The Canadian indie pop band Stars has been playing in the Canadian and United States independent music scene for more than a decade, but I first encountered them only seven years ago.
I was going through a friend’s playlist, and the first song I heard was “Elevator Love Letter,” a single from the band’s 2003 release, “Heart.” I started streaming music and videos online almost immediately, and by the time I was listening to “Your Ex-Lover is Dead,” a track from the 2004 album “Set Yourself on Fire,” there was no turning back. I was hooked.
So I spent the next couple of years making up for lost time, reveling in the band’s discography, transfixed with its music.
Forward to sometime in 2011, when a Stars Facebook page started soliciting votes for possible Asian tour destinations. My fingers got busy, furiously typing “Manila! Manila, please!” and other similar incantations several times in that thread.
And then I found out that Stars female vocalist Amy Millan was pregnant and was about to give birth soon. My enthusiasm faltered a little, and speculations of a Stars Asian tour seemed forgotten. But I never stopped hoping and I wished upon all the stars in the cosmos.
Lo and behold, my wish came true! The loooong wait is over. Stars will finally be playing in Manila, thanks to Kindassault, No Seat Affair! and Raven 7 Multimedia. The concert “Stars Live in Manila” will be held tonight at the Metrowalk Tent in Pasig City.
The five-member band will visit Manila as part of its much-awaited Asian tour, in support of its latest full-length studio album, “The North,” which it has been promoting in Canada, the US, Europe and Australia since its release September last year.
Stars will likewise be having shows in other Asian cities throughout this month.
The group is composed of lead vocalist and songwriter Torquil Campbell, singer-guitarist Amy Millan, keyboardist Chris Seligman, bassist Evan Cranley, and drummer Pat McGee. It was originally formed in Toronto in 1998, with only Campbell and Seligman as members.
The duo released its first record, “Nightsongs,” in 2001, and eventually recruited Cranley, Millan, and McGee to perform on live shows. Its propensity to brilliant music prospered, resulting in six more albums and four EPs.
The music of Stars has evolved from electro-pop to more rock-infused, as evidenced in the chronology of past releases. The songs are easy on the ears and easier to understand. Listening to them is like reading the diary of an eloquent close friend—endearing, richly-woven tales of romantic pursuits, personal encounters and heartfelt musings that probably anyone can relate to, set against a background of inspired and flavorful melodic instrumentation, forcing one to experience a ripple of somewhat familiar—or previously unrecognized—emotions.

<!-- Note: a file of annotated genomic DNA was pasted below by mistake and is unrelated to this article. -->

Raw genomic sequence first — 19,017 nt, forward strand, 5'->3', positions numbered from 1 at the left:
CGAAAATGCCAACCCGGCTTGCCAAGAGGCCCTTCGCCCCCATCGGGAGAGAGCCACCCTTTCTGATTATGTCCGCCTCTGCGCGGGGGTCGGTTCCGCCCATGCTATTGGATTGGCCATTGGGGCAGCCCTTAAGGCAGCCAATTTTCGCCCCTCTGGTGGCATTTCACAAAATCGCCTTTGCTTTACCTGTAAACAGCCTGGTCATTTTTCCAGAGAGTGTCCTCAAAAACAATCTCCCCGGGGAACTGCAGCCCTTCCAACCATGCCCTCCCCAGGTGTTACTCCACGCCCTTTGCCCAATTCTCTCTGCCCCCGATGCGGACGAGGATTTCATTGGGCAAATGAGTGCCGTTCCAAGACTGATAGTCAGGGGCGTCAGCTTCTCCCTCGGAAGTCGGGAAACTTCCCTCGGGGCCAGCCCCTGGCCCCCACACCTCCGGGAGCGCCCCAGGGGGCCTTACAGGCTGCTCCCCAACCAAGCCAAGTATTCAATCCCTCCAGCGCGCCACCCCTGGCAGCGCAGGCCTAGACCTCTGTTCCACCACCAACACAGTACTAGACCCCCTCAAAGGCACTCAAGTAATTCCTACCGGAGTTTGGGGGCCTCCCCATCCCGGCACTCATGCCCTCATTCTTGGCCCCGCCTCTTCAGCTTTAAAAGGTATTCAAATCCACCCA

Immersing oneself in the songs may bring a wave of melancholy. For instance, the lyrics in “Your Ex-Lover Is Dead go like this: “God, that was strange to see you again, introduced by the friend of a friend, smiled and said ‘yes I think we’ve met before,’ in that instant it started to pour … Live through this, and you won’t look back…”
Other tracks from previous releases may lead to swaying in fluid motion, or even stomp on one’s feet, as is the case when listening to “Take Me to the Riot” from the 2007 release, “In Our Bedroom After the War.”
Stars’ poignant storytelling and lush instrumentation resonate on its latest album, “The North,” but this time in more cheerful, playful, and lighthearted fashion.
Remember how it feels to listen to the songs you were addicted to in high school, the feeling of wanting to go back to that era? Listening to Stars is different; it makes you want to look forward to tomorrow and the kind of music the future has in store.
The rumor mill is spinning stories of a possible secret show prior to the main event in a more intimate, but undisclosed, venue. Keep your eyes and ears open for future announcements.
For more info on the band, log on to youarestars.com. Haven’t secured your ticket? Visit Kindassault’s Facebook page.